— by Ted R. Blasingame, with Steve Carter
Blackthorne awoke refreshed and hungry. He did not remember going to bed, but he had been exhausted when he had hit the covers. On a ship without morning sunlight, the room was in total darkness. Alex stared into the blackness as he willed his body awake and slowly began to realize his surroundings.
The first thing he noticed was an arm, slender and obviously female, draped across his chest. A head rested on his shoulder and her hair a mere inch from his nose. Alex swallowed suddenly. He must have been tired, he thought to himself, if he had crawled into bed with someone and didn't remember it. He moved his free hand and placed it on top of hers.
"Mmmm? Joska, what time is it?" a sleepy voice replied.
"Chieko...?" he answered, "I'm not –"
"Alex...?" Chieko lifted her head and tried to look at him in the darkness. Her fingers curled up when she realized she had been caressing his chest.
"Uh...yeah," he replied a little hesitantly. Alex managed to stretch enough to touch the switch pad on the lamp beside the bed. The dim light slowly grew to brilliance, allowing their eyes to adjust easily. When he could finally see, her pale blue eyes stared up at him with flushed cheeks.
She started to get up, but when Alex's eyes stared into hers, she froze and stared back, transfixed.
"Chieko, we need to get up," Alex said after a few moments.
She smiled slightly and sat up next to him. Blackthorne eased out of the bed and frowned as he found himself facing a mirror. His garments should have been wrinkled, but the fantastic material continued to adjust comfortably to his form. Despite this, he felt quite the slob. Sweat from the previous day had not been showered off and a steady growth of facial hair ringed his chin. It was then he remembered the two of them stumbling into his room, both tired from the previous day's events.
The blue-haired woman stared at Alex with an expression he could not read. She stood up and faced him, clasping her hands together behind her back.
"Forgive me," she said in a small voice, "I wasn't thinking straight last night." She tilted her head to the side and shrugged her shoulders. "I was tired and in need of sleep. I did not mean to intrude into your quarters."
Alex walked around the bed and placed his hands on her shoulders. "That's okay," he replied. "I was exhausted last night as well... too tired to worry that a beautiful woman had gotten into bed with me." Blackthorne suddenly remembered Saundra, and what she might have thought of the situation, but then realized that there would never be any way for her to learn. Still, a pang of guilt nipped at him.
Chieko's face flushed and she glanced quickly at the floor as she sighed. "Thank you," she said as she looked up into his eyes. "I normally don't get into bed with someone I barely know."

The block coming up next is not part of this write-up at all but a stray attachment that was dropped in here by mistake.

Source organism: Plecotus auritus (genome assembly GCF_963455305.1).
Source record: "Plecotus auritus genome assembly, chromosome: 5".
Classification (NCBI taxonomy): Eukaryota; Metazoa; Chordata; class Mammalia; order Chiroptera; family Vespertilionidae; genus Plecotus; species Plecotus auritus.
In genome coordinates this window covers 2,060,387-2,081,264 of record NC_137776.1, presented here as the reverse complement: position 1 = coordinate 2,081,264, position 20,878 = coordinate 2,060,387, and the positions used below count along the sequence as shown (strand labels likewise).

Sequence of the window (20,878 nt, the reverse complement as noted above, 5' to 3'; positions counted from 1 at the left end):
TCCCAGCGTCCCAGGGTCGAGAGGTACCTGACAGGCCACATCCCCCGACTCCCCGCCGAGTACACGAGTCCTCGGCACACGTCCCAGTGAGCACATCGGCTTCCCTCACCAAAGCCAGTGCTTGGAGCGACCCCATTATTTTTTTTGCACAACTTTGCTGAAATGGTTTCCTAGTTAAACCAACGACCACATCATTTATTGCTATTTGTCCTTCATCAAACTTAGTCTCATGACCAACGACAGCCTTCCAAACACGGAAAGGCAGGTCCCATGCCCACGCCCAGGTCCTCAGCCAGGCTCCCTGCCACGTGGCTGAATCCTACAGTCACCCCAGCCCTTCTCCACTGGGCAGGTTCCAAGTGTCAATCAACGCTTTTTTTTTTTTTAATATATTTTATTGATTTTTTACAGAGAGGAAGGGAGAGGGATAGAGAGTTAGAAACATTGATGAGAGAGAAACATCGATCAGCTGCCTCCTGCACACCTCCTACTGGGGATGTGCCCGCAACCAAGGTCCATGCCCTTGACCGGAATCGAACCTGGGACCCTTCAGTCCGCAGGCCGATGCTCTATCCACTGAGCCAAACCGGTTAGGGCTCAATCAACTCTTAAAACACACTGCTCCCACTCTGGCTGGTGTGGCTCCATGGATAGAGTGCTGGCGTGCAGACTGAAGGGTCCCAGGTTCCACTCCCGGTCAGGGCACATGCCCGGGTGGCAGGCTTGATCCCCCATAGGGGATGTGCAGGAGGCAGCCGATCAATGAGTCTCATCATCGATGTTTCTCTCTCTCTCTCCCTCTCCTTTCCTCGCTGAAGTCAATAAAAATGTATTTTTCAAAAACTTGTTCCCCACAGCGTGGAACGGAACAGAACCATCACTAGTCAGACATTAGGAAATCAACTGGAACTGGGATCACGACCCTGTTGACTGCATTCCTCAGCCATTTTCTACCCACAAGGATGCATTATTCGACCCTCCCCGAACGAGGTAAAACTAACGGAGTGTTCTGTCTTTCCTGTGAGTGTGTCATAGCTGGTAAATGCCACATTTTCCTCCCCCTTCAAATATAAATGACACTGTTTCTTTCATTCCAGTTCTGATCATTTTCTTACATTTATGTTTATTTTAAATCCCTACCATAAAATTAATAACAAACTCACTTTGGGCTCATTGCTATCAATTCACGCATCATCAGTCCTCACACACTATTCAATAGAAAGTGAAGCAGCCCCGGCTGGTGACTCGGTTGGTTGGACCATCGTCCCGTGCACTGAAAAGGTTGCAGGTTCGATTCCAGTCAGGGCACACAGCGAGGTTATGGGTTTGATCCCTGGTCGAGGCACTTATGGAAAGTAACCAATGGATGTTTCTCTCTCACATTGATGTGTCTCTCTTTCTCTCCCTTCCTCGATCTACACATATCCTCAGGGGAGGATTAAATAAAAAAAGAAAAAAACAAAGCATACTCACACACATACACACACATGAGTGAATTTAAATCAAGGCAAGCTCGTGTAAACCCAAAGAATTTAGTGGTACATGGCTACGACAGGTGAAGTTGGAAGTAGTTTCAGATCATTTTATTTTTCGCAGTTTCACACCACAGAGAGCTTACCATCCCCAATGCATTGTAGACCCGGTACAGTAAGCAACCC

Blackthorne winked at her and smiled. "Well, I won't tell if you won't tell."
Chieko laughed and nodded her head. "It will be our secret."
"So," Alex added, "how do you feel about finding some breakfast?"
"I think I am agreeable to that," she answered. Chieko took the arm he offered her and they left the room together.
* * *
Captain Kehtan walked into the science lab with Red at his heels. Dwes sat at a computer terminal tapping out keys and talking with Rojur and Maku beside him. Full power had been restored and the ship was a hive of activity once again. The science officer was just about to scan the crystal the esper had brought back from the alien wreckage. A science tech placed the gem onto a nearby monitor pad as the captain stepped up.
"Anything, Dwes?" Kehtan asked.
"There's definitely something imprinted upon it, sir. I spent most of the night configuring the computer scanners to read the encoded information," the bearded man replied. "I'm just now about to try it."
"The monitor's ready," the tech announced.
"Thank you, Pip." Dwes danced his fingers over the keyboard before him while the others watched the large three-by-five meter screen on the opposite wall. Garbled impressions appeared on the screen, alternating patterns of static and rapidly passing symbols in an unknown language. The signal broke up after only a few seconds.
"The fracture in the crystal is making it hard to retrieve anything of value," Dwes explained. He saw Pip fine-tuning an instrument panel, so he called to the other tech who had been watching in silence.
"Daniel," he said, "boost the signal by twenty-five and watch for peaking."
"Aye, sir," the red-haired technician answered as he moved to a terminal at the end of a row of instrumentation.
As Dwes tried again, Alex, Chieko and Brandon entered the room. Red's attention snapped to the entrance of the youth and she padded over to him to get her large ears scratched.
"Sahni said we'd find you in here," Blackthorne whispered to Rojur as they stopped near the assembled group.